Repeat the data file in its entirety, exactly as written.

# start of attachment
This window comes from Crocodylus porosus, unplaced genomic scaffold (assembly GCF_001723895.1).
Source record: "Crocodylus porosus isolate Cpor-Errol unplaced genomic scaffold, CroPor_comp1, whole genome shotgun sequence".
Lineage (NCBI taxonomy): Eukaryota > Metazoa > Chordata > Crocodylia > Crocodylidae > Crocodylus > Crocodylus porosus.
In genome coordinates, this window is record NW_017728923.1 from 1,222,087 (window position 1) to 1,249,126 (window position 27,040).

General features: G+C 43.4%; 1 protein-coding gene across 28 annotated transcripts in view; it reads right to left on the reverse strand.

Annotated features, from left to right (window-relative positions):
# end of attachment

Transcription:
This window comes from Crocodylus porosus, unplaced genomic scaffold (assembly GCF_001723895.1).
Source record: "Crocodylus porosus isolate Cpor-Errol unplaced genomic scaffold, CroPor_comp1, whole genome shotgun sequence".
Lineage (NCBI taxonomy): Eukaryota > Metazoa > Chordata > Crocodylia > Crocodylidae > Crocodylus > Crocodylus porosus.
In genome coordinates, this window is record NW_017728923.1 from 1,222,087 (window position 1) to 1,249,126 (window position 27,040).

General features: G+C 43.4%; 1 protein-coding gene across 28 annotated transcripts in view; it reads right to left on the reverse strand.

Annotated features, from left to right (window-relative positions):